As soon as we start talking about DNA people become wary – it sounds dodgy right? Well, some vaccines do contain mRNA, which is a kind of genetic material, that codes for a specific part of the virus that our immune systems can recognize and mount a response to. Think of it as a recipe for making protein. The mRNA is the recipe; it enters your cells and teaches them how to make viral protein (not the entire virus itself), which is then recognized by your immune system. However, this genetic material never enters the nucleas of your cells, which is where your own DNA is stored and protected, and as such, it cannot actually alter your DNA.
Myth: You can get COVID-19 from the vaccine.
None of the vaccines contains live coronavirus and therefore you cannot get COVID-19 (or test positive for it) from the vaccine itself. People have tested positive shortly after receiving the vaccine, however. This only means that they were infected by the actual virus either a few days before their vaccination or before the vaccine had started to work. Immunity is a process that takes about two weeks, and during that time you can easily become infected by the real virus.
Myth: The side effects of the vaccine are severe
In the clinical trials, one common side effect noted was injection site reactions (pain and inflammation at the site of injection). Others include body aches, fever, fatigue and headaches. While they are fairly common, they are short-lived and are actually a good thing – they indicate that your body is doing was it needs to be doing in order to fight the virus. In any viral illness, the symptoms you experience, such as fever, are not caused by the virus itself, but by your immune system doing its job. So a couple of days worth of mild side effects means the vaccine is working. Of course, as with any medication or vaccine (or peanut butter sandwich) the risk of more severe reactions does exist, especially allergic reactions – which is why those receiving the vaccine are monitored closely and doctors are on stand by should somebody react this way. Plus, there are a whole bunch of doctors and nurses getting the vaccine before you so we can give you a first-hand account of the side effects (It’s been 5.5 hours since my shot, so watch this space.)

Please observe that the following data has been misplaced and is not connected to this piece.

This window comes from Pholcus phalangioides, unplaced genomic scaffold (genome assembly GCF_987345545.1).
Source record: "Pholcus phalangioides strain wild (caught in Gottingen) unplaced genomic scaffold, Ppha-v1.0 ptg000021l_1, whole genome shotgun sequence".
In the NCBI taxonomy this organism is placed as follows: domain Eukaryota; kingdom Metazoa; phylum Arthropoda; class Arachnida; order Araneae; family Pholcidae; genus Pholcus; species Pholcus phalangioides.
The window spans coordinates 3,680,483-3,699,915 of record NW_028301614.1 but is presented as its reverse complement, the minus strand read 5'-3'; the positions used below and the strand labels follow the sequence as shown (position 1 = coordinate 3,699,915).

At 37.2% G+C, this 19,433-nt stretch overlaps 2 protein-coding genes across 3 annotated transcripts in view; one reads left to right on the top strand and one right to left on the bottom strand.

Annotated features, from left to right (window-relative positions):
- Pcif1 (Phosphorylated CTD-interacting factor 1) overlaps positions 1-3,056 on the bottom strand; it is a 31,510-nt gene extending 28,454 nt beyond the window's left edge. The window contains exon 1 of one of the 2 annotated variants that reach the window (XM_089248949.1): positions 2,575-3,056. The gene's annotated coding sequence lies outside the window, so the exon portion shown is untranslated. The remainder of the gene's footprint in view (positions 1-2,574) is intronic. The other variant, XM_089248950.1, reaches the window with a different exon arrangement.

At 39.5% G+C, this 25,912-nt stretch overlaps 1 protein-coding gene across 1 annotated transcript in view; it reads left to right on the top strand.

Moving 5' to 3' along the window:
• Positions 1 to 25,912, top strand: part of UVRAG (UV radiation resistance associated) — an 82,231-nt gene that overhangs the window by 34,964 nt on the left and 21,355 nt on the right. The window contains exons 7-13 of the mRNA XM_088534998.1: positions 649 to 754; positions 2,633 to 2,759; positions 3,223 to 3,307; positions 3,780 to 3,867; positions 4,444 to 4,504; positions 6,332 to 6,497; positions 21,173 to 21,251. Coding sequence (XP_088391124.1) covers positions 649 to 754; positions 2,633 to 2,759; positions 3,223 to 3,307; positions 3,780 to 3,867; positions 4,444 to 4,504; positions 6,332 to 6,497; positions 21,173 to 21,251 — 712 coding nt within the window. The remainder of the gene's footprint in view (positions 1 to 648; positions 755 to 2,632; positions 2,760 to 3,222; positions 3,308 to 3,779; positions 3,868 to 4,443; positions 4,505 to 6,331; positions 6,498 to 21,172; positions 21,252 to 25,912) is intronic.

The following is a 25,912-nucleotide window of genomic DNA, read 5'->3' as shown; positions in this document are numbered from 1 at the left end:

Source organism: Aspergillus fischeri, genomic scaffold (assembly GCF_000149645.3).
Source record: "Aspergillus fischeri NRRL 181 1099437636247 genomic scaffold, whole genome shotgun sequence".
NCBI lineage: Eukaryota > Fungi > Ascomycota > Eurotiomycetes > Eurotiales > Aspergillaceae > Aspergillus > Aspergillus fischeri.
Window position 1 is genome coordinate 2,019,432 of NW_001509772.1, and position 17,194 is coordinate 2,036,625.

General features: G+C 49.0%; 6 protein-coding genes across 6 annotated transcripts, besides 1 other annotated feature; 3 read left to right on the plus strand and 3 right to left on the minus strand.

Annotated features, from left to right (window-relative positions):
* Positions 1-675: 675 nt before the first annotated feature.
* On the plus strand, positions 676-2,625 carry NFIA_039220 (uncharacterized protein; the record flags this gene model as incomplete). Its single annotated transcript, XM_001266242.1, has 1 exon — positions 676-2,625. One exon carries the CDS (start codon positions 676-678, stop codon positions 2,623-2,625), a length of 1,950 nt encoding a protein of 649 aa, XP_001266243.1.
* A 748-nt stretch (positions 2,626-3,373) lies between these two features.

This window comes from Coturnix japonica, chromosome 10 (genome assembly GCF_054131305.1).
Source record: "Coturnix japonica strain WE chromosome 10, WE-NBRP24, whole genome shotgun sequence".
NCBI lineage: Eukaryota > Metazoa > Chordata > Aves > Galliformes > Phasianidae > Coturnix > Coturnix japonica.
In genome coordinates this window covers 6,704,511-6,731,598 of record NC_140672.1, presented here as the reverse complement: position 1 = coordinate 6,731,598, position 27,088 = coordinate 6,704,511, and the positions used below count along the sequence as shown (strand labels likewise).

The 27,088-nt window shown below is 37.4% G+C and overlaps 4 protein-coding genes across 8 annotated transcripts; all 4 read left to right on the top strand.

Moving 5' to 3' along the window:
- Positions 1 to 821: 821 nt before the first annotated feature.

There are of course a few other concerns that I have not mentioned, specifically those that tend toward microchip/government control/tracking device conspiracy theories but I’m leaving those out on purpose – they are really not worth my time, and the people who have those concerns should have stopped reading this post long ago. I focused only on the most reasonable fears; the ones that discerning minds might have, not the ridiculous.
I hope in some small way I have dispelled some misconceptions around the vaccine and eased some fears. I’ve included some links below because I believe in doing your own research and not taking my singular word as truth. I am by no means an expert, and I may have oversimplified in places (doctor readers, please excuse) so read more and learn more and be educated. Education is freedom and knowledge is power. The most beautiful thing about the information age is that we have access to so much more knowledge than we ever have before, and as a result, we really can make educated and informed decisions.
Finally, I’d like to say that I want the world to go back to normal just as badly as any other person. I want to go to a concert, travel, stay out past 11pm (not really), see people smile… And this is step one!